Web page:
After viewing the canyon of the Gunnison river from Gunnison Point, and hiking the Oak Flat Trail, I drove to some other viewing points within Black Canyon of the Gunnison National Park. This picture was taken from a viewing area called Pulpit Rock, looking eastward. The reason the south side of the canyon (on the right) is more eroded than the north side is that the north receives more direct sunlight than the south, which causes more water to evaporate therefrom. The dryer rock is more difficult to erode, while the moister rock on the south side erodes more easily.
Looking westward from Devils Lookout, I could see the far wall of a side canyon, toward the left, and the north wall of the main canyon.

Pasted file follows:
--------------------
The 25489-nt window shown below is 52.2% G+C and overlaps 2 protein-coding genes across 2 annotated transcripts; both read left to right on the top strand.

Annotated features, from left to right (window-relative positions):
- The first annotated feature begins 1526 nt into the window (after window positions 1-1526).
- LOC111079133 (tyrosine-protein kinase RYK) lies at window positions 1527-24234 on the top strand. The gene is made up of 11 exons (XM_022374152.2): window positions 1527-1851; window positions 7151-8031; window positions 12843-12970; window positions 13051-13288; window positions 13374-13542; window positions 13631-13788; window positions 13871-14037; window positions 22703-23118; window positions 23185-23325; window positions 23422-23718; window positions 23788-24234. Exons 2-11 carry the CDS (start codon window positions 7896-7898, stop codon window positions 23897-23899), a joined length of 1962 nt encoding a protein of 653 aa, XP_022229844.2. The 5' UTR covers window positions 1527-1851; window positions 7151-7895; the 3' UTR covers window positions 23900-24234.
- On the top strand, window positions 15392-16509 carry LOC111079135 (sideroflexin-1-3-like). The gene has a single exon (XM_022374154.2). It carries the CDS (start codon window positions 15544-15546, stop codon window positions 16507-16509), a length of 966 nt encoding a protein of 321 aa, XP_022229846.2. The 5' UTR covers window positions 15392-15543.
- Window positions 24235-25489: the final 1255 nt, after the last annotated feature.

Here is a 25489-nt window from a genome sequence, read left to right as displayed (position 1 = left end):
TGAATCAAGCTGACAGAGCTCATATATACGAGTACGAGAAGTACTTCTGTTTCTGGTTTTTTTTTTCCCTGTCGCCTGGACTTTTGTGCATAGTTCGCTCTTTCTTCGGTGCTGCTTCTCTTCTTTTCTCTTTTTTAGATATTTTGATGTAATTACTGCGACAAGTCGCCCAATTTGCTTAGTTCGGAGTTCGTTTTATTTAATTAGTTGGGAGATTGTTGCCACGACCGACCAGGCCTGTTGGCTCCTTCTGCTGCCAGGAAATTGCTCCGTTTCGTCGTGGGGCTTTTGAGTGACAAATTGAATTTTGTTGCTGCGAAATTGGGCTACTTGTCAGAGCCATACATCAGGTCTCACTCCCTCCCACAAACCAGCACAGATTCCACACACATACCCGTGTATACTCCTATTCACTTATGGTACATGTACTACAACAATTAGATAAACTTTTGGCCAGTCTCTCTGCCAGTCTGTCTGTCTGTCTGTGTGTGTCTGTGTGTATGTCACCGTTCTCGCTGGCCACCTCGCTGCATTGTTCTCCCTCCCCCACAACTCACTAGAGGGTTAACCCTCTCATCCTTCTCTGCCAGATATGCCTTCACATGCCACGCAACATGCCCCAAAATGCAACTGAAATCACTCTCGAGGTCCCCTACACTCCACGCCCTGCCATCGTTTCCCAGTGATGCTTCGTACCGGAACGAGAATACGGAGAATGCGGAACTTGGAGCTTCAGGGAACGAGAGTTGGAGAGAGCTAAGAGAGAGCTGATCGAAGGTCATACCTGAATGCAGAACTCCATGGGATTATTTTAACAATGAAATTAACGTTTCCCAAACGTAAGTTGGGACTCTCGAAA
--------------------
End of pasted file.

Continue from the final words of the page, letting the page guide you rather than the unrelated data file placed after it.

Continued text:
From another spot in Devils Lookout, I could see down to the Gunnison River.
Looking eastward from Chasm View, I could see part of the river, which was otherwise behind part of the canyon's south wall.
Seen from another part of Chasm View, the river turns into rapids that run between rocks.
Within easy walking distance from Chasm View is Painted Wall View. This is part of Painted Wall, named because of its two colors of rock. According to the information provided at the viewing area, this cliff is about twice as high as the Empire State Building.
Here's more of Painted Wall, looking downward into the canyon.
Painted Wall View was the last place in the park where I decided to stop and see the sights. Soon afterwards, I was back out on the road.